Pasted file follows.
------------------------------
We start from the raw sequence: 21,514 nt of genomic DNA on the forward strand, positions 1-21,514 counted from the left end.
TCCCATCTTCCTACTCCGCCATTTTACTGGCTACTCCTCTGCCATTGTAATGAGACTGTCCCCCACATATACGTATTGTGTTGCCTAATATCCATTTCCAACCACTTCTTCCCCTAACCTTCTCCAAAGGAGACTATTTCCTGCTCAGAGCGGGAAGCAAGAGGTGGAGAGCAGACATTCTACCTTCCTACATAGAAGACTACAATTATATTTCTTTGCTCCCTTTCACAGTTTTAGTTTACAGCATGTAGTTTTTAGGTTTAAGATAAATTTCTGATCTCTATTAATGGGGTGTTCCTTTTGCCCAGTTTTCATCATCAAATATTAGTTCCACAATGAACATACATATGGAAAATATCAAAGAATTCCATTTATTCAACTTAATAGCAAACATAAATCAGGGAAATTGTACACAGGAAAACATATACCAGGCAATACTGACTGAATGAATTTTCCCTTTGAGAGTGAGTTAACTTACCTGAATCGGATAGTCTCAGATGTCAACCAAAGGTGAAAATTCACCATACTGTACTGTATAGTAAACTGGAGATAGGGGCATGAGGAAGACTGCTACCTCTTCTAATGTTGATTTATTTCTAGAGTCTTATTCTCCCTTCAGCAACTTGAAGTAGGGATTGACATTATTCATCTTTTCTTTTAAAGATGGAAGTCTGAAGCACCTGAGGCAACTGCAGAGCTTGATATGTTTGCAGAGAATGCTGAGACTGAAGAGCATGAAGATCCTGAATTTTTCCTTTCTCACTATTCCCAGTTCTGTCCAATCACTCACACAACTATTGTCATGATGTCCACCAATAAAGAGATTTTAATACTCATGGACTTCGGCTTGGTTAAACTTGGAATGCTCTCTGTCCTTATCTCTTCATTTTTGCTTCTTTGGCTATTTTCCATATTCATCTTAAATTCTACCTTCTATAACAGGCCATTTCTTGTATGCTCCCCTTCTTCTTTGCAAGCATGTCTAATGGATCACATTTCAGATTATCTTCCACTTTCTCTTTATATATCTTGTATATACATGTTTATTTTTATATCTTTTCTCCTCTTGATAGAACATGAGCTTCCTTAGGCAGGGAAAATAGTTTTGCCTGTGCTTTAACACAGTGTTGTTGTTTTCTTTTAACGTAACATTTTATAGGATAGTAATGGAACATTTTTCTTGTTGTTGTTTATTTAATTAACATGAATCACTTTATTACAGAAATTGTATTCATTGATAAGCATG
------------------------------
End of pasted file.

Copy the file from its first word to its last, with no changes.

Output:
We start from the raw sequence: 21,514 nt of genomic DNA on the forward strand, positions 1-21,514 counted from the left end.
TCCCATCTTCCTACTCCGCCATTTTACTGGCTACTCCTCTGCCATTGTAATGAGACTGTCCCCCACATATACGTATTGTGTTGCCTAATATCCATTTCCAACCACTTCTTCCCCTAACCTTCTCCAAAGGAGACTATTTCCTGCTCAGAGCGGGAAGCAAGAGGTGGAGAGCAGACATTCTACCTTCCTACATAGAAGACTACAATTATATTTCTTTGCTCCCTTTCACAGTTTTAGTTTACAGCATGTAGTTTTTAGGTTTAAGATAAATTTCTGATCTCTATTAATGGGGTGTTCCTTTTGCCCAGTTTTCATCATCAAATATTAGTTCCACAATGAACATACATATGGAAAATATCAAAGAATTCCATTTATTCAACTTAATAGCAAACATAAATCAGGGAAATTGTACACAGGAAAACATATACCAGGCAATACTGACTGAATGAATTTTCCCTTTGAGAGTGAGTTAACTTACCTGAATCGGATAGTCTCAGATGTCAACCAAAGGTGAAAATTCACCATACTGTACTGTATAGTAAACTGGAGATAGGGGCATGAGGAAGACTGCTACCTCTTCTAATGTTGATTTATTTCTAGAGTCTTATTCTCCCTTCAGCAACTTGAAGTAGGGATTGACATTATTCATCTTTTCTTTTAAAGATGGAAGTCTGAAGCACCTGAGGCAACTGCAGAGCTTGATATGTTTGCAGAGAATGCTGAGACTGAAGAGCATGAAGATCCTGAATTTTTCCTTTCTCACTATTCCCAGTTCTGTCCAATCACTCACACAACTATTGTCATGATGTCCACCAATAAAGAGATTTTAATACTCATGGACTTCGGCTTGGTTAAACTTGGAATGCTCTCTGTCCTTATCTCTTCATTTTTGCTTCTTTGGCTATTTTCCATATTCATCTTAAATTCTACCTTCTATAACAGGCCATTTCTTGTATGCTCCCCTTCTTCTTTGCAAGCATGTCTAATGGATCACATTTCAGATTATCTTCCACTTTCTCTTTATATATCTTGTATATACATGTTTATTTTTATATCTTTTCTCCTCTTGATAGAACATGAGCTTCCTTAGGCAGGGAAAATAGTTTTGCCTGTGCTTTAACACAGTGTTGTTGTTTTCTTTTAACGTAACATTTTATAGGATAGTAATGGAACATTTTTCTTGTTGTTGTTTATTTAATTAACATGAATCACTTTATTACAGAAATTGTATTCATTGATAAGCATG